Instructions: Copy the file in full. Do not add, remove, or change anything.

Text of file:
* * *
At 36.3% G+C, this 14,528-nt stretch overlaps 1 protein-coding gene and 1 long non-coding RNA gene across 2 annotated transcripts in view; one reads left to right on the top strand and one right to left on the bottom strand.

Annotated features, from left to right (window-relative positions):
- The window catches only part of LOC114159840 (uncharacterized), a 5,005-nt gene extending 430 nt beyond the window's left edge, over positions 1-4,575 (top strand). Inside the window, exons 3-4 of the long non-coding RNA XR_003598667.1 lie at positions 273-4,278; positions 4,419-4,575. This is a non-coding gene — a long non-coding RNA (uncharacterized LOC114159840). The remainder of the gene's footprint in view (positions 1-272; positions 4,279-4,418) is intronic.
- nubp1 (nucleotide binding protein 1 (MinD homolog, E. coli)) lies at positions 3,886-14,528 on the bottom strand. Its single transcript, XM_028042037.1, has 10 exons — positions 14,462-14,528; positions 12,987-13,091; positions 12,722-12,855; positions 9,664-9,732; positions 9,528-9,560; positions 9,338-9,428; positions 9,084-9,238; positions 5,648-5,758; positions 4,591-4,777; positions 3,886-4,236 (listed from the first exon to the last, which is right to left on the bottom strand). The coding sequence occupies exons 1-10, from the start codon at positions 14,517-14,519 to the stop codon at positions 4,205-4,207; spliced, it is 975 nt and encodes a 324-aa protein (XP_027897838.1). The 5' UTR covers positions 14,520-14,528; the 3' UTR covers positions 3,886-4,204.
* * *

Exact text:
At 36.3% G+C, this 14,528-nt stretch overlaps 1 protein-coding gene and 1 long non-coding RNA gene across 2 annotated transcripts in view; one reads left to right on the top strand and one right to left on the bottom strand.

Annotated features, from left to right (window-relative positions):
- The window catches only part of LOC114159840 (uncharacterized), a 5,005-nt gene extending 430 nt beyond the window's left edge, over positions 1-4,575 (top strand). Inside the window, exons 3-4 of the long non-coding RNA XR_003598667.1 lie at positions 273-4,278; positions 4,419-4,575. This is a non-coding gene — a long non-coding RNA (uncharacterized LOC114159840). The remainder of the gene's footprint in view (positions 1-272; positions 4,279-4,418) is intronic.
- nubp1 (nucleotide binding protein 1 (MinD homolog, E. coli)) lies at positions 3,886-14,528 on the bottom strand. Its single transcript, XM_028042037.1, has 10 exons — positions 14,462-14,528; positions 12,987-13,091; positions 12,722-12,855; positions 9,664-9,732; positions 9,528-9,560; positions 9,338-9,428; positions 9,084-9,238; positions 5,648-5,758; positions 4,591-4,777; positions 3,886-4,236 (listed from the first exon to the last, which is right to left on the bottom strand). The coding sequence occupies exons 1-10, from the start codon at positions 14,517-14,519 to the stop codon at positions 4,205-4,207; spliced, it is 975 nt and encodes a 324-aa protein (XP_027897838.1). The 5' UTR covers positions 14,520-14,528; the 3' UTR covers positions 3,886-4,204.